Psoriasis and High Blood Pressure

HealthXtra-Psoriasis

HealthXtra-Psoriasis

Perhaps you have been treating those red, itchy or scaly patches on your skin with palm oil or other self-invented medications. It is high time you engaged the services of a dermatologist or other qualified health personnel, as they could be symptomatic of psoriasis. Psoriasis is an inflammatory skin disease characterised by redness, itching, or development of scaly pigments on the skin, and a new study has shown that patients with moderate and severe psoriasis are at increased risk of uncontrolled high blood pressure.

After a study aimed at checking if the severity of psoriasis influences that of high blood pressure among patients suffering from both conditions, researchers from the University of Pennsylvania Perelman School of Medicine, Philadelphia, found that metabolic syndrome, high blood pressure, obesity and other cardiovascular risk factors are more frequent among people with psoriasis compared to those who do not suffer from the ailment.  At a severe stage, psoriasis is associated with increased risk of heart attack, stroke and death from cardiovascular diseases.

In the first ever study that seeks to establish and investigate the relationship between psoriasis in patients who already have high blood pressure, the researchers used The Health Improvement Network, a UK-based patient group considered to be broadly representative of the population. Having examined data on 1,322 patients who had both psoriasis and high blood pressure and other control group made up of   11,977 who had high blood pressure but no psoriasis, the group found what they described as “dose-response relationship” between uncontrolled high blood pressure and psoriasis severity. Their finding indicates that the more severe a person’s psoriasis is, the more likely they are going to have uncontrolled high blood pressure.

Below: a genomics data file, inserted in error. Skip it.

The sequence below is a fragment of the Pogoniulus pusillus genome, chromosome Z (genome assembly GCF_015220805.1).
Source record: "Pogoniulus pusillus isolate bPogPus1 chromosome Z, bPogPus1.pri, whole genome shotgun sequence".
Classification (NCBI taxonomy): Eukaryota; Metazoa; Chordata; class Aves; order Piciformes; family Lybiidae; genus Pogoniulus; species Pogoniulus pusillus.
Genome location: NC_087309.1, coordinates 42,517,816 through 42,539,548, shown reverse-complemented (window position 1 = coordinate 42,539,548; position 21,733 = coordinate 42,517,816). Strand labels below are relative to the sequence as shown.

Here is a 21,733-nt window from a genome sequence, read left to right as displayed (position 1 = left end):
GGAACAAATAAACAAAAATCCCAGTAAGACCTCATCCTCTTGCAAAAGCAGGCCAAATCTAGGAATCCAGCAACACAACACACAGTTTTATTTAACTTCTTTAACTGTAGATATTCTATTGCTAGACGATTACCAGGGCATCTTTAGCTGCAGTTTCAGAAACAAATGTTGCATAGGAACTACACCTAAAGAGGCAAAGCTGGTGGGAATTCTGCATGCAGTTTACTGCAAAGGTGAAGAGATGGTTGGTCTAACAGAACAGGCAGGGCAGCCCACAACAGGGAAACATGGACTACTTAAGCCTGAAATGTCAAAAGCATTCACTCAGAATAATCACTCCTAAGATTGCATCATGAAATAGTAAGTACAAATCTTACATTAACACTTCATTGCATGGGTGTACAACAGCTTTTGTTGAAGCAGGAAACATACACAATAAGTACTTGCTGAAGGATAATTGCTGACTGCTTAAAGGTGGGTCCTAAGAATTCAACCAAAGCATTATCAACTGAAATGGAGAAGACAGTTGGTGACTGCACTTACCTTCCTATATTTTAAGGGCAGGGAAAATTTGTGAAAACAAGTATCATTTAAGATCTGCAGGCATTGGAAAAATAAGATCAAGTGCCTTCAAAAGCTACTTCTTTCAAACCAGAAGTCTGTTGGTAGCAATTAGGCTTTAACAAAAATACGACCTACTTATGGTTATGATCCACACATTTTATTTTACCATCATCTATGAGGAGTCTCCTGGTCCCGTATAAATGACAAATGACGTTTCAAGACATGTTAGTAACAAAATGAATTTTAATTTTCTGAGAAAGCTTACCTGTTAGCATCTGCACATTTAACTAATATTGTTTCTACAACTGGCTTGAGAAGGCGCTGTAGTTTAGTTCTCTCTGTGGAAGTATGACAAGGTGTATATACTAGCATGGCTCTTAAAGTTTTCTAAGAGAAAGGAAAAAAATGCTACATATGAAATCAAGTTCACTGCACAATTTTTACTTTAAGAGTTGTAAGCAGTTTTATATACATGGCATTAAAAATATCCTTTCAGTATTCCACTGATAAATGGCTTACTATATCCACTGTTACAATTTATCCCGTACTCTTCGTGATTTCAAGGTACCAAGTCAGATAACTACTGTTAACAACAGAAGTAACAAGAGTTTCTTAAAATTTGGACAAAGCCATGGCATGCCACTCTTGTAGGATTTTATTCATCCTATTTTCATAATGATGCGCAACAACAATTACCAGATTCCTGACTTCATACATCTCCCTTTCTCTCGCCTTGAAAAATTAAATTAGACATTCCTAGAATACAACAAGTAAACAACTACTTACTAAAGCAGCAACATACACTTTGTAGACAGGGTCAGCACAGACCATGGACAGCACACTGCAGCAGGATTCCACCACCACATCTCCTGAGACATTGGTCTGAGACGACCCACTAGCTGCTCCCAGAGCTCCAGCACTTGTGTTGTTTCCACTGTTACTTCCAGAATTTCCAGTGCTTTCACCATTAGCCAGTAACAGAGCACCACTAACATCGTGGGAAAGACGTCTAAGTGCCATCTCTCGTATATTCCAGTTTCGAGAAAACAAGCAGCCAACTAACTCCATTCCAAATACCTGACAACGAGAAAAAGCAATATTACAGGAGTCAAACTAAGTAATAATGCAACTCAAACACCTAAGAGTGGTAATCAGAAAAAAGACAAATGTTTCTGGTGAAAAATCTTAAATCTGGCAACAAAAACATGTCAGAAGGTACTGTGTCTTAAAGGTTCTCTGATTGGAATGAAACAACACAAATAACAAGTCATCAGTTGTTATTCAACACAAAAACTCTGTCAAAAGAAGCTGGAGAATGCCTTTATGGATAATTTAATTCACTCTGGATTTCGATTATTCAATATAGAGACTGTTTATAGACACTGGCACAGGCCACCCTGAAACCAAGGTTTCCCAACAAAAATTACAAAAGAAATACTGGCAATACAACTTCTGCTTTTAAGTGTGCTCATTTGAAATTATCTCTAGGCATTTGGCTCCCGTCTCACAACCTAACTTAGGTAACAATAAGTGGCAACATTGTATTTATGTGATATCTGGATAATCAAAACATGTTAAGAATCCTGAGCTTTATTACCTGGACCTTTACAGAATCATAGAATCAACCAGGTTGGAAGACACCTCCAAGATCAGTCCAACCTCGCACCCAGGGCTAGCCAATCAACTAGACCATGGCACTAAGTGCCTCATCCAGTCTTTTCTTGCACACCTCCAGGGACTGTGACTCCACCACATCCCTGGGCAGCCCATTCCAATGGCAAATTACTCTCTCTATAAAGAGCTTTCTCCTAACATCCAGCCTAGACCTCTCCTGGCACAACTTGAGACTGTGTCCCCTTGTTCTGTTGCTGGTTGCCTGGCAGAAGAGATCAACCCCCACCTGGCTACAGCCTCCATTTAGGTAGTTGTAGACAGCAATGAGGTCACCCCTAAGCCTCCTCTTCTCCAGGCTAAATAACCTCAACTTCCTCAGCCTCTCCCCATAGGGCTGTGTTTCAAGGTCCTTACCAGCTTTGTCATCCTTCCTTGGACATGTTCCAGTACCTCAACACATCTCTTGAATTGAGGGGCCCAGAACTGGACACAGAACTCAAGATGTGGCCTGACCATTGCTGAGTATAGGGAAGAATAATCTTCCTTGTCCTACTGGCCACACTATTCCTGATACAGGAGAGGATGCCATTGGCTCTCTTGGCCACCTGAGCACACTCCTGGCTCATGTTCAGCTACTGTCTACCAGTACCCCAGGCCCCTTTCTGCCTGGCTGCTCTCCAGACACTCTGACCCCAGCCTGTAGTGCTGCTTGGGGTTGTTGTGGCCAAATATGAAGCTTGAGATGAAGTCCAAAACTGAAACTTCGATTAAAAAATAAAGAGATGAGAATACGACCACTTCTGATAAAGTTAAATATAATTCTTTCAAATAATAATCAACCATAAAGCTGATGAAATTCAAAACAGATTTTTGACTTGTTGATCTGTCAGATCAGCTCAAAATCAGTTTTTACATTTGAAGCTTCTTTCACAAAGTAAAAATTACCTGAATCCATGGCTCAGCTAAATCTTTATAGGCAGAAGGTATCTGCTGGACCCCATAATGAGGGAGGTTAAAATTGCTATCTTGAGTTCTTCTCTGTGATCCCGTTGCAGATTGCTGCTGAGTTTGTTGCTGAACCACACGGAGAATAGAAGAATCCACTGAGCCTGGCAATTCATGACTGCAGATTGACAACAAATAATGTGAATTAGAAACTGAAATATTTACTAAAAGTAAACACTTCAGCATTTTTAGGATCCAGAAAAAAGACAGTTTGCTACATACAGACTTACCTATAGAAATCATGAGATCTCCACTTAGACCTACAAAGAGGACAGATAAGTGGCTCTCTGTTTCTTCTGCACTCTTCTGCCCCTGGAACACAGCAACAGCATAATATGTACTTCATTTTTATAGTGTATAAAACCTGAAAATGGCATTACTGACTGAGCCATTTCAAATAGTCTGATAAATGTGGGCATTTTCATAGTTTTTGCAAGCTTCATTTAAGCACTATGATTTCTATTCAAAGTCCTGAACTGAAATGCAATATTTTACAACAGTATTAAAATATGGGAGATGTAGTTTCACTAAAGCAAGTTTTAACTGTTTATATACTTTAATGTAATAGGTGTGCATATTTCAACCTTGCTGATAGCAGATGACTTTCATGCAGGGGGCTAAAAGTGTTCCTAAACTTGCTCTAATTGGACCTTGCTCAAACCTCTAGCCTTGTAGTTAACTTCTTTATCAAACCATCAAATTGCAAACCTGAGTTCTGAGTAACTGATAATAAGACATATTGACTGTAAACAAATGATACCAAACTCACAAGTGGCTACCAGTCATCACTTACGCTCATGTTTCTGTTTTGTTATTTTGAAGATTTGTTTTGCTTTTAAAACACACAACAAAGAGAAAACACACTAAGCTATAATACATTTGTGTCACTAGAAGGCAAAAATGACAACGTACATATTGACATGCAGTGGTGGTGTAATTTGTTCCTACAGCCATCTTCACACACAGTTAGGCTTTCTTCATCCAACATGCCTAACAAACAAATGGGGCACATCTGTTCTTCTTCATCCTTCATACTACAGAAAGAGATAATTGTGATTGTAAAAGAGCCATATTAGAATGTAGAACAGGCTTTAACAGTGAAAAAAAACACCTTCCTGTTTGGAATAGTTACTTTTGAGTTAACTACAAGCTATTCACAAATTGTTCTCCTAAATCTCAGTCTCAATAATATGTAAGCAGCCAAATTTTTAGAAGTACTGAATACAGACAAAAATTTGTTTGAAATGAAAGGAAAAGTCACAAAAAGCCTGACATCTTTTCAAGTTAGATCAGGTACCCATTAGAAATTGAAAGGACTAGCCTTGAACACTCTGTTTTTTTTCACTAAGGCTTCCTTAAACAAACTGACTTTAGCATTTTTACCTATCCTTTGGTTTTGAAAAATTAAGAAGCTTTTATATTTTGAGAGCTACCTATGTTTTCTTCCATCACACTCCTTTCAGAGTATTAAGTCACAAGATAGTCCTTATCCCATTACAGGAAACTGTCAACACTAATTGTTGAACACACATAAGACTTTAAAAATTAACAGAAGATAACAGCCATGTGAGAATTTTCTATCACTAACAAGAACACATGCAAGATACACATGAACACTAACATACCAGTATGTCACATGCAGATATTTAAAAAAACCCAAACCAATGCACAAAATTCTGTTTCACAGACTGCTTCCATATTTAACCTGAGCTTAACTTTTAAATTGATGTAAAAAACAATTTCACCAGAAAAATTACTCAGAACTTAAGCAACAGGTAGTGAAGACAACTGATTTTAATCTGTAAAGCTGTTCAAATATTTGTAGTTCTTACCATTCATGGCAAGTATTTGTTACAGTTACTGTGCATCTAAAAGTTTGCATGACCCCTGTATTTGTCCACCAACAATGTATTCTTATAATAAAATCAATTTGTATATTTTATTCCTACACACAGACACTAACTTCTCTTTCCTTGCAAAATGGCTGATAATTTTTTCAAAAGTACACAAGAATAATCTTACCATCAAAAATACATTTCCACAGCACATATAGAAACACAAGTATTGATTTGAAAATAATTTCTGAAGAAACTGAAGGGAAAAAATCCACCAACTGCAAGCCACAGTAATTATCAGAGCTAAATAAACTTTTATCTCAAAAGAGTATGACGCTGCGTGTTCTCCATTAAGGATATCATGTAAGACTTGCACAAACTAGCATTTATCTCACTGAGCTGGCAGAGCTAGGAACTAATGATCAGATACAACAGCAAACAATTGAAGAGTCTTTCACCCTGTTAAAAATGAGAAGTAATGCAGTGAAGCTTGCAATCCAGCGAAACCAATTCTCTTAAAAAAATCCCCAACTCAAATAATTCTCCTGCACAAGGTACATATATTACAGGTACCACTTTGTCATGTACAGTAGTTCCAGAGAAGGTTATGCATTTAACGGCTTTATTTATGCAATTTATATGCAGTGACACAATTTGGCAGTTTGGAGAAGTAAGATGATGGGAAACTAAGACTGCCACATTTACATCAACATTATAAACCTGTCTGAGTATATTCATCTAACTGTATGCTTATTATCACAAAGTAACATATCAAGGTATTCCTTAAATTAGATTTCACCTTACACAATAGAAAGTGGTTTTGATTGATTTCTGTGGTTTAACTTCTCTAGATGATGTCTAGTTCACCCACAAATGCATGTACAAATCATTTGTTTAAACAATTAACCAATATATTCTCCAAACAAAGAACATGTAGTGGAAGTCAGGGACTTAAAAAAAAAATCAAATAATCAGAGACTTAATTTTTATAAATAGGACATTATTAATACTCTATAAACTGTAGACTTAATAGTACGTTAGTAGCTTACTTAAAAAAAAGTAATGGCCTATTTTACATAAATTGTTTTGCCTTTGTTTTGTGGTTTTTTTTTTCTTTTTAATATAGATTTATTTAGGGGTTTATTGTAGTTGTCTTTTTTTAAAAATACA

With reference to the study, uncontrolled high blood pressure is a systolic blood pressure of 140 mm Hg or higher or a diastolic blood pressure of 90 mm Hg or higher, measured in a clinical setting. The researchers write in their report, “Adding to the currently limited understanding of the effects of comorbid disease on high blood pressure, our findings have important clinical implications, suggesting a need for more effective management of blood pressure in patients with psoriasis, especially those with more extensive skin involvement greater than or equal to 3 per cent of body surface area affected.”

The authors recommend additional studies, which would further investigate the effect of chronic inflammatory diseases like psoriasis on high blood pressure and also look at the mechanisms involved in blood pressure control among psoriasis patients.

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